The Credit-Suisse Global Wealth Report says that the total number of millionaires in the US is 20.27 million. The United States added 2,251,000 new millionaires from 2019 to 2020 alone, which puts it at the very top of the list of countries with the most millionaires.

The US continues to lead the globe in terms of the population of millionaires, so if you’re going to do it anywhere, this may be the best place. But how did these millionaires do it?


Sometimes referred to as the “company climbers path,” earning a million from wages is the most common method of becoming a millionaire. Though the company ladder looks vastly different than it did in recent decades, it represents what was historically a common way of life in the U.S.

This once looked like starting your career at one company and staying there until retirement, working your way up and up the corporate ladder. Today, it can still look like that, but climbing the ladder can now mean any form of advancing consistently in your career and earning the majority of your income from a W-2. According to a 2019 Wealthx study, it took an average of 22 years to achieve multi-millionaire status following this path.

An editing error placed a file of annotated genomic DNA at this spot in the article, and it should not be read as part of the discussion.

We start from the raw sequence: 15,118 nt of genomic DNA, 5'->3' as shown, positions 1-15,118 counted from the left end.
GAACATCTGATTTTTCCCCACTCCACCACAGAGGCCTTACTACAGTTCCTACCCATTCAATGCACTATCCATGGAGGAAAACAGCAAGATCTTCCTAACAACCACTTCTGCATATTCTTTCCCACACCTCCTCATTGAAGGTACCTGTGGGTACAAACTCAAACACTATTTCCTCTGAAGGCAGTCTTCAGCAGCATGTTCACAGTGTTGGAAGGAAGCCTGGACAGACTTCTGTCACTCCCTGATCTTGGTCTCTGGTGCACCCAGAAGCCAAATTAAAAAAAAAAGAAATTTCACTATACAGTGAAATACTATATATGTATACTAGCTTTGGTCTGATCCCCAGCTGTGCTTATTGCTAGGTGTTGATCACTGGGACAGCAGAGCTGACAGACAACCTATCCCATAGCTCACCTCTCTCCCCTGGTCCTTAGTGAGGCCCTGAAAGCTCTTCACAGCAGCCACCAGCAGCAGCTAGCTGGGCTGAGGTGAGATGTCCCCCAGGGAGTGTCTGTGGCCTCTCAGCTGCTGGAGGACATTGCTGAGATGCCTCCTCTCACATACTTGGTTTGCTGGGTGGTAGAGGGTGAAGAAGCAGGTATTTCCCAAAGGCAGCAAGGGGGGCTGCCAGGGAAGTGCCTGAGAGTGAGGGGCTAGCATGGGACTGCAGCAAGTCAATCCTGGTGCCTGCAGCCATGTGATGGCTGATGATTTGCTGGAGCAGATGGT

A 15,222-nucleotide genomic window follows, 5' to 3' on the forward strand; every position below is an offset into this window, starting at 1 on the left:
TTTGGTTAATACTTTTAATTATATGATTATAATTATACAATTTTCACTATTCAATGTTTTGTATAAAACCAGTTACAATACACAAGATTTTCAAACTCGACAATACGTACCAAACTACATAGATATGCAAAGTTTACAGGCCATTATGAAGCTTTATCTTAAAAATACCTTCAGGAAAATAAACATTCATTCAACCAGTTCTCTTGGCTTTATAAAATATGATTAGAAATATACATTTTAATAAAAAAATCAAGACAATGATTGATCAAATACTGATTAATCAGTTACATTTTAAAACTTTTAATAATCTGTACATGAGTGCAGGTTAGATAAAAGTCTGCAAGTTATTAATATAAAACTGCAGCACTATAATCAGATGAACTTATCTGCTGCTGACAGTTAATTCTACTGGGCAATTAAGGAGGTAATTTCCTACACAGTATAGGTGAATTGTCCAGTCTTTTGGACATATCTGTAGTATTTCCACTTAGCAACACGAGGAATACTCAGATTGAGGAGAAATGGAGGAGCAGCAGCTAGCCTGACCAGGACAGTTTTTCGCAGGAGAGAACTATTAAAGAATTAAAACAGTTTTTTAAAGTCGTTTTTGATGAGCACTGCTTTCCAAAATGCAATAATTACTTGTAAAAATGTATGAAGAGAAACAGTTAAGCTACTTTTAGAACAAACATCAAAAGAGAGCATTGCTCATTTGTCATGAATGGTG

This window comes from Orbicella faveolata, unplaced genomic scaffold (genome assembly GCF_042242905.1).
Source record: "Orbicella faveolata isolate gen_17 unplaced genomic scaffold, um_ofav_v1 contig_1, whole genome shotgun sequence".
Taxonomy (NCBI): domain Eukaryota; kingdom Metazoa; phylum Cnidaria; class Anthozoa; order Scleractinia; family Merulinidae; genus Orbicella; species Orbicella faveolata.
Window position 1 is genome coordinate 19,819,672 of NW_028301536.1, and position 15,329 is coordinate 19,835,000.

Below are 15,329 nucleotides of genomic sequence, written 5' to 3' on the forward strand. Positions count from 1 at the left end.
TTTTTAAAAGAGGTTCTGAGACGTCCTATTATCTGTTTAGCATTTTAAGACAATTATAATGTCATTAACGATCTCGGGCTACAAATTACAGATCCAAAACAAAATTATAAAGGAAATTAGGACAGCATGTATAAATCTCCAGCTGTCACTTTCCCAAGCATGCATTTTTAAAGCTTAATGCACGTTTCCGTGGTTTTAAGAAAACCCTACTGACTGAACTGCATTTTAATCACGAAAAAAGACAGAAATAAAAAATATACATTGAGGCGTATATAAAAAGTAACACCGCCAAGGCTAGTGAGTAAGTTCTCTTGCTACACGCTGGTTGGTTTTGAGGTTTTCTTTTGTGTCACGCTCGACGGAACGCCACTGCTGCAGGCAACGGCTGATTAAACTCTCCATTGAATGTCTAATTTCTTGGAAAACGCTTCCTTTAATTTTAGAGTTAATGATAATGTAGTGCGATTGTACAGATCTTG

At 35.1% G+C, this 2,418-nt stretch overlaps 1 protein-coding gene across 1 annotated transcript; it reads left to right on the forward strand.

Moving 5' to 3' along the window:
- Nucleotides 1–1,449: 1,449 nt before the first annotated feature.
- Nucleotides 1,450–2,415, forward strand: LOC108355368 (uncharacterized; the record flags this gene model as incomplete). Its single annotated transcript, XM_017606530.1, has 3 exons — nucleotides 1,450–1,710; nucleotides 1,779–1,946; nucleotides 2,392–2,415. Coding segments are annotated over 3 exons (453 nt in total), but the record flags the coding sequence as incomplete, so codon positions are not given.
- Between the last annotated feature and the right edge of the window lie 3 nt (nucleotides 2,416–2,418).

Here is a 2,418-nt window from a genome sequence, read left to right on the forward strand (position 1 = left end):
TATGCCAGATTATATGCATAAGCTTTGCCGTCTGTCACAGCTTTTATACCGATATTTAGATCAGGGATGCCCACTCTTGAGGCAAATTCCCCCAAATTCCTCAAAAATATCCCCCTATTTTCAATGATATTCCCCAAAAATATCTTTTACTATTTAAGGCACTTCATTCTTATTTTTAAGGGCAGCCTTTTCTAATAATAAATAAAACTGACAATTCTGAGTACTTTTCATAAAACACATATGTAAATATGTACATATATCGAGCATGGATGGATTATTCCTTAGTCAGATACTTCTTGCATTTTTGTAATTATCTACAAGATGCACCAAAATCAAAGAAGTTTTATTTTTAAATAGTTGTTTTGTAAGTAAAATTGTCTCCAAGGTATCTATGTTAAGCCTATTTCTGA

According to the same study, the most common fields for millionaires included banking and finance, technology, hospitality and entertainment, consumer and business services, and real estate. This group can also include rising to the top of your given field. Here you’ll find doctors, lawyers, actors, and others who have put in years of hard work and dedication to become the best at what they do.

Starting a Business